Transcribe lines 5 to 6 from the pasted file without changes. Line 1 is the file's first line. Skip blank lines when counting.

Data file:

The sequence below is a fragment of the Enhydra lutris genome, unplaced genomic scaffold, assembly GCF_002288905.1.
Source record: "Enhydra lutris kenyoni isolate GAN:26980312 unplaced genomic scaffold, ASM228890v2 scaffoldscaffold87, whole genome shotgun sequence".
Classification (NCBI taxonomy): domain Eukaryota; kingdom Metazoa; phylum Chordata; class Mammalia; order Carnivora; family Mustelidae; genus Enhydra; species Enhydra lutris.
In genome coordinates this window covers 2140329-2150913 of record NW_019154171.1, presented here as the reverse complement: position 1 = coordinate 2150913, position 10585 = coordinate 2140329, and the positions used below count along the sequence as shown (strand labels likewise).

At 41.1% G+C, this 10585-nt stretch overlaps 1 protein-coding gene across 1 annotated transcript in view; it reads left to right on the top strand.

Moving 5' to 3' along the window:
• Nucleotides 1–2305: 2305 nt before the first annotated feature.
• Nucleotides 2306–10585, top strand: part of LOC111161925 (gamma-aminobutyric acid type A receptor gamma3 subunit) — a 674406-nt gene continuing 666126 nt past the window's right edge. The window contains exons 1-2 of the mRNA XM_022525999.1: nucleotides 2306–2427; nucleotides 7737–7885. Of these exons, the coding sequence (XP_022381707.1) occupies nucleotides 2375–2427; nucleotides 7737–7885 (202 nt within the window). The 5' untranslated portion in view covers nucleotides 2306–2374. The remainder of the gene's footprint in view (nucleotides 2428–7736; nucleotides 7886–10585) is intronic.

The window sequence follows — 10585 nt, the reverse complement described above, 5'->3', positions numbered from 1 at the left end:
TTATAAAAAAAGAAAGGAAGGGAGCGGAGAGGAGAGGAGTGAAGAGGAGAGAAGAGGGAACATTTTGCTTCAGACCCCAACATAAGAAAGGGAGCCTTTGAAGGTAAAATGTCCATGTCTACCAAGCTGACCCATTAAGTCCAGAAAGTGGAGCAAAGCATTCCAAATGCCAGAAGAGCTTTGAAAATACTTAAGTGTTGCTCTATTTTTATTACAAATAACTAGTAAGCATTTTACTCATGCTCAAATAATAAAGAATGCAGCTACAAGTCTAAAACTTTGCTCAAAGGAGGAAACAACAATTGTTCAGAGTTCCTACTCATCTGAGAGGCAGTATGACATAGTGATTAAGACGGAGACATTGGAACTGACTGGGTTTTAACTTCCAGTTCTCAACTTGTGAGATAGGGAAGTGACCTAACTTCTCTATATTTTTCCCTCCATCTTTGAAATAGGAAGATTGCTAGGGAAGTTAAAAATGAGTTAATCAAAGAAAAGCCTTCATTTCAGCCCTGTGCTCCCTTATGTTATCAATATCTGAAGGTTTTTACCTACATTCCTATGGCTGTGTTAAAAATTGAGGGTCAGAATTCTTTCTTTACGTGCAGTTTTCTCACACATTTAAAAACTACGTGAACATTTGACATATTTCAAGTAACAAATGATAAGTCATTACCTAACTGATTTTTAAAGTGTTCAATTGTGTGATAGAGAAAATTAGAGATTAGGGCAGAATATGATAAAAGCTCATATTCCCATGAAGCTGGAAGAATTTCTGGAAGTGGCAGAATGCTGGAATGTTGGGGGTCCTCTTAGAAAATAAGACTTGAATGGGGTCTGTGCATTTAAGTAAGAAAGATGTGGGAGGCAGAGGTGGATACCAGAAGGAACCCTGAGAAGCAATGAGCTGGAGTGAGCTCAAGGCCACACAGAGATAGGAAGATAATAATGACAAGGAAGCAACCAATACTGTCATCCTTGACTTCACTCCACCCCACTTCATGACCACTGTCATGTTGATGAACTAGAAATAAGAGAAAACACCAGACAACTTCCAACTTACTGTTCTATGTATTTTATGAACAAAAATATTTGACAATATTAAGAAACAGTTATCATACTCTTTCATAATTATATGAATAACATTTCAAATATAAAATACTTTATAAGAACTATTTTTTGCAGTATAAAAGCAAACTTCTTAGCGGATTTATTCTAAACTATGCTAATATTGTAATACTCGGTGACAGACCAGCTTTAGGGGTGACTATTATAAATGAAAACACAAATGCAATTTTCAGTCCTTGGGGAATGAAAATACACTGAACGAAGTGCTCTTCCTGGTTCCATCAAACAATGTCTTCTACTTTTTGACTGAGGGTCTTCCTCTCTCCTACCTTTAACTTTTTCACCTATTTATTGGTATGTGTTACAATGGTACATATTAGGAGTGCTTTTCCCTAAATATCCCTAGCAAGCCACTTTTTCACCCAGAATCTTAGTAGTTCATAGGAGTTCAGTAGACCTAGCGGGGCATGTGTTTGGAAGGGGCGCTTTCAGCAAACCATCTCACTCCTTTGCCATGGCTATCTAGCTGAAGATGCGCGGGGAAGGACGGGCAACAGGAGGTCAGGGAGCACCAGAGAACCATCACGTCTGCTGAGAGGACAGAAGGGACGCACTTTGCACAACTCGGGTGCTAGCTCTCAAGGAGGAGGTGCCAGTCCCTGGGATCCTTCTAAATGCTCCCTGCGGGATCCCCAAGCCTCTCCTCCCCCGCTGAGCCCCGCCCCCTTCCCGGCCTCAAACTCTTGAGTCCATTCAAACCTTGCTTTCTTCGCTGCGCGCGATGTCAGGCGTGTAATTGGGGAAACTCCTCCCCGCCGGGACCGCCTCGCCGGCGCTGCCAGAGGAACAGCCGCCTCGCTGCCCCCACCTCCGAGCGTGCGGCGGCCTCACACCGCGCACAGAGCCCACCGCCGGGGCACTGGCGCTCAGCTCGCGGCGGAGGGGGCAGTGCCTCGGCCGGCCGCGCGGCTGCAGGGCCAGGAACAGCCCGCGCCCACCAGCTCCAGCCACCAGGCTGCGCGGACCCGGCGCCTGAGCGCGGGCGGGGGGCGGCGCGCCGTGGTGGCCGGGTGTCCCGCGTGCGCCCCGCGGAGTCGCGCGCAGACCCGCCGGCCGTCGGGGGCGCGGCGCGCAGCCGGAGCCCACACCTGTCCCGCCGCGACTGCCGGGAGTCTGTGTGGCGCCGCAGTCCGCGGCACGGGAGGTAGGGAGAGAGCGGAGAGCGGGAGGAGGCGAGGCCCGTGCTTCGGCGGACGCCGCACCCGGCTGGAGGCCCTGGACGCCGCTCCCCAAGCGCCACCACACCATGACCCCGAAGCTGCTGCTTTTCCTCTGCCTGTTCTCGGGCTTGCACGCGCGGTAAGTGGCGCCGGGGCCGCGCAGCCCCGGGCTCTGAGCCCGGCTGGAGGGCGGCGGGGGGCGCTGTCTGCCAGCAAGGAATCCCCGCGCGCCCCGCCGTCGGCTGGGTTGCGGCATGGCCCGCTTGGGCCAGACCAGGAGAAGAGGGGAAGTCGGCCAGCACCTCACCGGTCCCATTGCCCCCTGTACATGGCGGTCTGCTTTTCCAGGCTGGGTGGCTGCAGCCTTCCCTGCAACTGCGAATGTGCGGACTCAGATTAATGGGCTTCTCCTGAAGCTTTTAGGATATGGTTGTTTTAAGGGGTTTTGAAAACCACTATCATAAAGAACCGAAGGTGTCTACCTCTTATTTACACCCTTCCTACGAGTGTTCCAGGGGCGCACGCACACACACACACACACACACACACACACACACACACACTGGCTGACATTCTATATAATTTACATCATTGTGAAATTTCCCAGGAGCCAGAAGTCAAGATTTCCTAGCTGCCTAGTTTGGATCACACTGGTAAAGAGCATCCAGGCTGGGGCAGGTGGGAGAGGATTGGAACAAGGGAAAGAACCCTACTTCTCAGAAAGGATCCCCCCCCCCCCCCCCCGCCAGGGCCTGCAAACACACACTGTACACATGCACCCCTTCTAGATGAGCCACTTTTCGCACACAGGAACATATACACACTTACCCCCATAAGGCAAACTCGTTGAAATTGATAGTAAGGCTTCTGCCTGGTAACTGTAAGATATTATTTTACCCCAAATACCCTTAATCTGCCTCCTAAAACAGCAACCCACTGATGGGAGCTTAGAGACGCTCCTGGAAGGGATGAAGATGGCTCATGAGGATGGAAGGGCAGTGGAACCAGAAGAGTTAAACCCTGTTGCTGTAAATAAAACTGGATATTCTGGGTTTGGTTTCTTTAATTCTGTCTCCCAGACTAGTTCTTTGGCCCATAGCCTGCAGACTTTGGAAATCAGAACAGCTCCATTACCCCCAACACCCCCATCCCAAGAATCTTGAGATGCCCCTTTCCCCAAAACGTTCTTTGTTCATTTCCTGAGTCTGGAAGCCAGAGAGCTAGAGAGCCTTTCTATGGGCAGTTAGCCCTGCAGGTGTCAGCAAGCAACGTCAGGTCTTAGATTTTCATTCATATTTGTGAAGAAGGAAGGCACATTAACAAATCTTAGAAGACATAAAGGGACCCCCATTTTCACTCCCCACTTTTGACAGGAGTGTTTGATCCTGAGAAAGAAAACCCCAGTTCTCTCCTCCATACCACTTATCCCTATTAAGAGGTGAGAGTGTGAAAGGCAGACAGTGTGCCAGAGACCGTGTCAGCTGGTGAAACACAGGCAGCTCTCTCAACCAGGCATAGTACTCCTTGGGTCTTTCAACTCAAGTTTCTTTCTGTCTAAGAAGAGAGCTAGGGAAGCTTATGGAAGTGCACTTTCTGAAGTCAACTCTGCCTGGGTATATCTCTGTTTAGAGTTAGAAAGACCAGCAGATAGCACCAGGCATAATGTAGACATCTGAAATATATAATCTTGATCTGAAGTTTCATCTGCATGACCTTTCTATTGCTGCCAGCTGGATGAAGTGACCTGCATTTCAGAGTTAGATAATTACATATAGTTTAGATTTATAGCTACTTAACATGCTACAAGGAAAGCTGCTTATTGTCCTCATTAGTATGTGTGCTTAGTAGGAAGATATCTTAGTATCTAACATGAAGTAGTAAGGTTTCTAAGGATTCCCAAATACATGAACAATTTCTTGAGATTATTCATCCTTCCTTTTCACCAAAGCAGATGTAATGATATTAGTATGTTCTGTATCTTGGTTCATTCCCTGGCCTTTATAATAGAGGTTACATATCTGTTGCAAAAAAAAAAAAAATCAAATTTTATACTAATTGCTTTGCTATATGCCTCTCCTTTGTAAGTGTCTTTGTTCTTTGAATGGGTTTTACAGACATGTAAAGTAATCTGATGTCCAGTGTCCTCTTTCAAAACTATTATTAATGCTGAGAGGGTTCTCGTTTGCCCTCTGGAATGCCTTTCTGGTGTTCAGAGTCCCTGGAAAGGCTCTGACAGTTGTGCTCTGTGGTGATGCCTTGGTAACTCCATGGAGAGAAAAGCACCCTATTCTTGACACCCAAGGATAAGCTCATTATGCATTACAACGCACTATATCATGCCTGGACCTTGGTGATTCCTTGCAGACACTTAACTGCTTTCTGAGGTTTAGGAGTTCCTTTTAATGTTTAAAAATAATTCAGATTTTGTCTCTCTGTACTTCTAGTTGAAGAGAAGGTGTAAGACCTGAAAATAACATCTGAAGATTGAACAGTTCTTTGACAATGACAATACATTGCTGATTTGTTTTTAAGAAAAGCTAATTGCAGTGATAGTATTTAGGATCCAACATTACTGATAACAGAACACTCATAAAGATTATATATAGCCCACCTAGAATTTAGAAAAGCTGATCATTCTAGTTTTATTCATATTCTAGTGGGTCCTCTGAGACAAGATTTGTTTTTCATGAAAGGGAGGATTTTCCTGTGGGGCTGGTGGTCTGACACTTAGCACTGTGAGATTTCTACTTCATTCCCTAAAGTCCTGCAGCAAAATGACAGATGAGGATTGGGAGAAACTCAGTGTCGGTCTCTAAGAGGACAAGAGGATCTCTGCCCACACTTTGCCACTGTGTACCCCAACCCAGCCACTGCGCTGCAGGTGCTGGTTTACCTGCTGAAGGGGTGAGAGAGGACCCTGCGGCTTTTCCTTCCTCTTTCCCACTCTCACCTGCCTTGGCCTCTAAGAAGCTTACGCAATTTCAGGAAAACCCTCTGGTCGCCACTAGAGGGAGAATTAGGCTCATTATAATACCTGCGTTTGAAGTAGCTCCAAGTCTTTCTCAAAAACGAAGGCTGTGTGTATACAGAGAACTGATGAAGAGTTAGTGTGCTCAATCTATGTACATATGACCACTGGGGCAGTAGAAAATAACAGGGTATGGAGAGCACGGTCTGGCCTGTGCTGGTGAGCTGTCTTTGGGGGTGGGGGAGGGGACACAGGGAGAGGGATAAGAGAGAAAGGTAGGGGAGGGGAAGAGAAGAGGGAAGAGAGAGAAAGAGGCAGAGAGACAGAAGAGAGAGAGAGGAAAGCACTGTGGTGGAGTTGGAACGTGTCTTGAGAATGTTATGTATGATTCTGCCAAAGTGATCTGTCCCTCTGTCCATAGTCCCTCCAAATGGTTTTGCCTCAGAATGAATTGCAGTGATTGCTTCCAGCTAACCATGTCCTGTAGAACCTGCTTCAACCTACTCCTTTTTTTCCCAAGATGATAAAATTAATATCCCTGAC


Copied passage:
At 41.1% G+C, this 10585-nt stretch overlaps 1 protein-coding gene across 1 annotated transcript in view; it reads left to right on the top strand.

Moving 5' to 3' along the window: